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Catherine Seavitt and Guy Nordenson

February 8, 2008 at 6:00 pm - 8:00 pm

Guy Nordenson is a professor of structural engineering and architecture at Princeton University and a faculty associate of the University Center for Human Values. He is active in earthquake engineering, including code development, technology transfer, long-range planning for FEMA and the USGS, and research. Nordenson initiated and led the development of the New York Seismic Code from 1984 to its enactment into law in 1995. He is co-founder of the Structural Engineers Association of New York and organized the inspections by the SEAoNY of 400 buildings in the restricted zone around the World Trade Center after 9/11. In 2004, he co-curated the Museum of Modern Art’s Tall Buildings exhibition at MoMA QNS with Terence Riley, the Museum of Modern Art’s Philip Johnson Chief curator of Architecture and Design. In 2004, Nordenson was the first recipient of a new award given by the American Academy of Arts and Letters for contributions to architecture by a non-architect. Nordenson’s recent publications include the WTC Emergency Building Damage Assessments (2004) and Tall Buildings (2003), a companion to the exhibition at MoMA QNS.

Catherine Seavitt-Nordenson received a Bachelor of Science from the University of Michigan, a Bachelor of Architecture from the Irwin S. Chanin School of Architecture of the Cooper Union, and a Master of Architecture from Princeton University. A registered architect in New York State, she has worked with Pei Cobb Freed and Partners, New York; RFR Engineers, Paris; and Atelier Raimund Abraham, New York. She established her own practice, an experimental studio focusing on the architecture of the landscape, in January 2003.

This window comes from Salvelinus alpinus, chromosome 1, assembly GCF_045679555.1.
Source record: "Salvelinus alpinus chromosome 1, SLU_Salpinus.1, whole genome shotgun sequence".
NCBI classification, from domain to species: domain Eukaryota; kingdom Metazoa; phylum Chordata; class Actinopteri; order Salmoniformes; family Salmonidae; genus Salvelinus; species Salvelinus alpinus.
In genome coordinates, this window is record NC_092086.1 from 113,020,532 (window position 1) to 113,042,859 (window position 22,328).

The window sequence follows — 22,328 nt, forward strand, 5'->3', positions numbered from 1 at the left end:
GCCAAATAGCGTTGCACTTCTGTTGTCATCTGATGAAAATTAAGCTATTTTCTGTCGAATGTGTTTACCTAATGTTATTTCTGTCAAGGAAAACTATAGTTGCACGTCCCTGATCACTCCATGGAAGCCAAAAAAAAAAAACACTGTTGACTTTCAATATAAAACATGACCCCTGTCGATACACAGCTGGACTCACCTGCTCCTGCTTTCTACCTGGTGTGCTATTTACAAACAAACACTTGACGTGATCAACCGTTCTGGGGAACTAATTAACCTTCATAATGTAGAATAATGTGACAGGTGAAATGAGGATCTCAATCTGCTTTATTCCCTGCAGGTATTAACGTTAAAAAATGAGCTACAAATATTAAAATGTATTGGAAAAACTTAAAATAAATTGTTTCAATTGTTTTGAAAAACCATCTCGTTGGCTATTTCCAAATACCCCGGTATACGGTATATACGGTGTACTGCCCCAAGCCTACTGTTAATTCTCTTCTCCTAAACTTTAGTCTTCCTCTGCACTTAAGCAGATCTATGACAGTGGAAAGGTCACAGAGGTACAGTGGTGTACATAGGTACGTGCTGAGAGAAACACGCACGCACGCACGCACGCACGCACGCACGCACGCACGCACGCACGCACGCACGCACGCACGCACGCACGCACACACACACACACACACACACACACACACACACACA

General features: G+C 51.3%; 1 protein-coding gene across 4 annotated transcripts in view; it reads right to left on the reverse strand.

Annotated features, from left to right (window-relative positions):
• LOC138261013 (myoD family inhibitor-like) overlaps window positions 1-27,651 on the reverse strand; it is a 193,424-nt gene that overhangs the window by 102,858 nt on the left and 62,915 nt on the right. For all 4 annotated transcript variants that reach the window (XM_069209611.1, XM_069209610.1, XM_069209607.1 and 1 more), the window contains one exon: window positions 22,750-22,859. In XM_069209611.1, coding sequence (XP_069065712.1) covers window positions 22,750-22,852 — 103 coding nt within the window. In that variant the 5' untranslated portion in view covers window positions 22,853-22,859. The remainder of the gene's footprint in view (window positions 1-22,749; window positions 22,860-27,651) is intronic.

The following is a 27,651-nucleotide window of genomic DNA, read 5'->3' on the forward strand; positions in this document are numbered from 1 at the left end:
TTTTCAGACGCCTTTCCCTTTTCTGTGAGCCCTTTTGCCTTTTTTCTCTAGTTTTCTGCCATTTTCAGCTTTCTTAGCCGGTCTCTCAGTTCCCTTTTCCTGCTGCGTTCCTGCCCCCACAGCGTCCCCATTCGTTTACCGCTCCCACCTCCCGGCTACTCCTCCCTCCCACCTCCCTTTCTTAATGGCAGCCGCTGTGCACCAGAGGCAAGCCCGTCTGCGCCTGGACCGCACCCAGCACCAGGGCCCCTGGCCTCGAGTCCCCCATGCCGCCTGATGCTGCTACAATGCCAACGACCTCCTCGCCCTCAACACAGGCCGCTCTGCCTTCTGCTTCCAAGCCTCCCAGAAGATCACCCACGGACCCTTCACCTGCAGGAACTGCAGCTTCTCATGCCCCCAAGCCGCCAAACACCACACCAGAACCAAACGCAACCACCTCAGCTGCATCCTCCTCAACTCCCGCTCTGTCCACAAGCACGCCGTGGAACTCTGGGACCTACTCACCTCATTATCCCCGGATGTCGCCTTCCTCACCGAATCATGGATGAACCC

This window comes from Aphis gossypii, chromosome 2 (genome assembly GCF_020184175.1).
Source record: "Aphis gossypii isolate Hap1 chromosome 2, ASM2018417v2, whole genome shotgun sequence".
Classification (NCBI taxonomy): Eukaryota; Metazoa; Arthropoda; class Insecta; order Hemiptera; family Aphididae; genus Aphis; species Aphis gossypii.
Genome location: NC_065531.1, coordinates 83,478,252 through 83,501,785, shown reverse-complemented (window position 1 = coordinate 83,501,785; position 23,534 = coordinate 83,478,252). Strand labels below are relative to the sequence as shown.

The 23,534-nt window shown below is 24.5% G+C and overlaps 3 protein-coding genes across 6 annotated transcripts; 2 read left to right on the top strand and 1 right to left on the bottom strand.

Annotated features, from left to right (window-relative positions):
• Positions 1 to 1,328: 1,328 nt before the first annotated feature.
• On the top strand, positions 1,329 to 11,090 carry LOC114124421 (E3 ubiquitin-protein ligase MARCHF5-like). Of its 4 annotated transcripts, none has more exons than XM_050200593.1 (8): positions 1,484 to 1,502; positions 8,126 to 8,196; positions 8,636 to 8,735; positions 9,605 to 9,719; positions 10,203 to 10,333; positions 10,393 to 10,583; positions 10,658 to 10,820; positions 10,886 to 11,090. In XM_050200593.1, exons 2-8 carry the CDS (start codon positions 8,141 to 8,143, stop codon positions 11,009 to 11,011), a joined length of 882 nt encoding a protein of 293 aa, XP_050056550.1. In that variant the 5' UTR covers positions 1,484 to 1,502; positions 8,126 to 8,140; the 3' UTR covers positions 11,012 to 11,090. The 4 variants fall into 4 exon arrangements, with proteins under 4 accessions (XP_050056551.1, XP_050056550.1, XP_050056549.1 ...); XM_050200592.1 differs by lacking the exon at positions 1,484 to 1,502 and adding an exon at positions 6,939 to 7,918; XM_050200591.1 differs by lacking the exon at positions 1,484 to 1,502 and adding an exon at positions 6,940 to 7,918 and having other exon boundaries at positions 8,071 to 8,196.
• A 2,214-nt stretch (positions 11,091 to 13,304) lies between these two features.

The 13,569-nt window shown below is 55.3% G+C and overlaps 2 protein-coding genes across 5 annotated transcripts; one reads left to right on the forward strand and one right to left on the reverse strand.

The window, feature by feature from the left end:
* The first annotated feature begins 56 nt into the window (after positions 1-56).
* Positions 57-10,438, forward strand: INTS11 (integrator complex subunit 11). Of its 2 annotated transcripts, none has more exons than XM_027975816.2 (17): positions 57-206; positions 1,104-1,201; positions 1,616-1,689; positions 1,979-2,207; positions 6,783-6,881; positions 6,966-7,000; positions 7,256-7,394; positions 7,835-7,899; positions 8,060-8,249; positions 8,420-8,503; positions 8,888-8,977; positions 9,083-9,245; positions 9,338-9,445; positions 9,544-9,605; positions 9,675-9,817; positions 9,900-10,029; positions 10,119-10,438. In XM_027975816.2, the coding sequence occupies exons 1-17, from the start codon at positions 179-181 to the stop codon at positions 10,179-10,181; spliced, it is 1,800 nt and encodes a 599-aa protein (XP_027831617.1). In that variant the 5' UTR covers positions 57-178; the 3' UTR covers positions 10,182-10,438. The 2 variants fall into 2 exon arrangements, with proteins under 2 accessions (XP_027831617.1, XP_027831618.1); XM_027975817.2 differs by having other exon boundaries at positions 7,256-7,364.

In 1997-98 Professor Seavitt-Nordenson was awarded the Rome Prize Fellowship in Architecture from the American Academy in Rome, where she examined the historical and physical trajectories of the Tiber River and Mussolini’s Third Rome. She received a Fulbright research fellowship in 2001 to study issues of pattern, scale, and the modernist landscape in Brazil, and was given continued support for this work by the Graham Foundation for Advanced Studies in the Fine Arts in 2002. She has presented exhibitions of her work on pattern and landscape in Brasilia, Rio de Janeiro, and Rome. Recently published articles include “Roberto Burle Marx: The Search for Something of a Lost Paradise”, in Praxis 4: Landscapes; “Ground Patterns”, forthcoming in Prototypo 007; and “Abstract Cartographies: Da Roma al Mare”, in Dimensions 13.


February 8, 2008
6:00 pm - 8:00 pm